Dinner with the gang.
Audio edition for This Week in the IndieWeb
Thinking about how nice it would be to have stronger text-to-speech transcriptions for podcasts. I was mentioned briefly in this podcast for having bookmarked an article earlier in the week. Webmentions for audio don’t (can’t?) exist, but a transcription would have included my name (and in this case even my URL) which potentially could have sent me a webmention of the fact.Syndicated copies to:
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📗 Started reading The Master Switch: The Rise and Fall of Information Empires by Tim Wu
It sure is a beautiful day out.
Angelino Julep: Bulleit Rye, Brandy, Muddled Pear & Mint, Fresh Lemon, Brown Sugar
A dive into the thriving black market of John Deere tractor hacking.
You know Borat. You know Bruno. You know Ali G. But you probably don’t know much about Sacha Baron Cohen. The man himself sits down with Marc in the garage to talk about what goes into bringing such rich comedic characters to life, why he was drawn to comedy in the first place, and what’s next, with his new movie The Brothers Grimsby on the horizon.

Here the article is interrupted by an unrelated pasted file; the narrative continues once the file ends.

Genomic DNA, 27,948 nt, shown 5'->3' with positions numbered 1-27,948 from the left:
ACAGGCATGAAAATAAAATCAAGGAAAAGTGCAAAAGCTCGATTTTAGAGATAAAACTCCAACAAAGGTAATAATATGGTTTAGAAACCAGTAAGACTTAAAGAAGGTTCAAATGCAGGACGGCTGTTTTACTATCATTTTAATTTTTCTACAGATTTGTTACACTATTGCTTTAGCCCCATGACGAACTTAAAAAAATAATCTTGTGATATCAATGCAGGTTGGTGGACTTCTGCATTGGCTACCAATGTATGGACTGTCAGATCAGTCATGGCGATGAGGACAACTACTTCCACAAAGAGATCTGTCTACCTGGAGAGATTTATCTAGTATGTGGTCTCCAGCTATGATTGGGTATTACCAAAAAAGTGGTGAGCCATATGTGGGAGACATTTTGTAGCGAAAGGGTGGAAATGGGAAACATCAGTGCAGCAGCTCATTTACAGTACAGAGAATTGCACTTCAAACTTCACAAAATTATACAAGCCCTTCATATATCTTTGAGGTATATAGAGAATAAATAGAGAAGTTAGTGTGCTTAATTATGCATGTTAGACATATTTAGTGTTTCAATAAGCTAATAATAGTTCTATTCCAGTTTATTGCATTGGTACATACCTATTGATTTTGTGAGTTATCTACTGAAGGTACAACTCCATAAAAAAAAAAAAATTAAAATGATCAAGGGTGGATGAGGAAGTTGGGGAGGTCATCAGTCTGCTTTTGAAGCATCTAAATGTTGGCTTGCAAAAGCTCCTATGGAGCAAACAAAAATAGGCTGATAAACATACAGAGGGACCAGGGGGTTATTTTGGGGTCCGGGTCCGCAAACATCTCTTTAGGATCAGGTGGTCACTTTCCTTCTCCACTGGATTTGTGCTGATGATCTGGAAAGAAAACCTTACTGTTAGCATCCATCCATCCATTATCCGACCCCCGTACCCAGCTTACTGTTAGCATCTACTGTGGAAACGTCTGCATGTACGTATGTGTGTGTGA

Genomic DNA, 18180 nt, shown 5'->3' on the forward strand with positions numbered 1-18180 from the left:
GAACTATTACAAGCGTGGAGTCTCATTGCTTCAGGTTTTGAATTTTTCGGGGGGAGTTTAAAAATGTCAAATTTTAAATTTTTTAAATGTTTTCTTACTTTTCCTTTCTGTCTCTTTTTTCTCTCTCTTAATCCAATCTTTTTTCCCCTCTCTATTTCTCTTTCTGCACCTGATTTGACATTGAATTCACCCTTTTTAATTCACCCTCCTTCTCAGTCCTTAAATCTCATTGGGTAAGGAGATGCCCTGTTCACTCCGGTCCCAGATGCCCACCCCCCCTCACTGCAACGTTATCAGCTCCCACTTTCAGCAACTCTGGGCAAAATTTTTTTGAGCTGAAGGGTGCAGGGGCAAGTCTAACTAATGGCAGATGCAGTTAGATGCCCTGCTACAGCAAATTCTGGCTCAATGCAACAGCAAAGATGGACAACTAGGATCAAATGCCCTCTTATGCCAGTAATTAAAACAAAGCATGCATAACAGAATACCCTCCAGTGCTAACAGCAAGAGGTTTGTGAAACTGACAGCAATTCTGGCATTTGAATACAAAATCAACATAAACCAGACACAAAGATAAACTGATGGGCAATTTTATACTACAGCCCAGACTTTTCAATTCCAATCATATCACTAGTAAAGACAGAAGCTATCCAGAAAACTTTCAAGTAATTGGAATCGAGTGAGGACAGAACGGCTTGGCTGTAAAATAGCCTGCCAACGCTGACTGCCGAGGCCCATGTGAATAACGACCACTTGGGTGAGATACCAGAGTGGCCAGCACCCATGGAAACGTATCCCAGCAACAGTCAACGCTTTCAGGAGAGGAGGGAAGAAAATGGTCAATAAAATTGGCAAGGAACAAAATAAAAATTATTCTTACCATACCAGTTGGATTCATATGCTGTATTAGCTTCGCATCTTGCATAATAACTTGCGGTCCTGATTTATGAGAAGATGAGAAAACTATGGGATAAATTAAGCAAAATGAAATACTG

I haven’t heard or seen any extended interviews with Sacha Baron Cohen. While this one goes a bit overboard on some of the making of his antics and films, there is some great personal background about how he got into comedy. Interestingly, he gets into an extended conversation about the theory of bouffon and clowning. It would have been nice if they detoured into 16th century commedia dell’arte, but you can’t have everything now can you?Syndicated copies to:
Turning caffeine into theorems.
Quick dinner with Craig, Mike, and Gerry before complex analysis.
Looks like they’ve tented off the parking lot for a Power Rangers party tonight.
In 2005, Teri Knight drove 650 miles on midwestern roads through Ohio, Indiana, Iowa and Illinois, pleading with the public to help her do what law enforcement and the FBI had not been able to: find the remains of her children Sarah and Philip Gehring. An Ohio woman read about Teri Knight’s search in her local paper, and decided she would try to help.
A short, but mildly odd drama. You know in advance how the story is sure to turn out because someone is bothering to tell it, but it’s just tenuous enough to make you wonder if that’s where it’s really going…Syndicated copies to: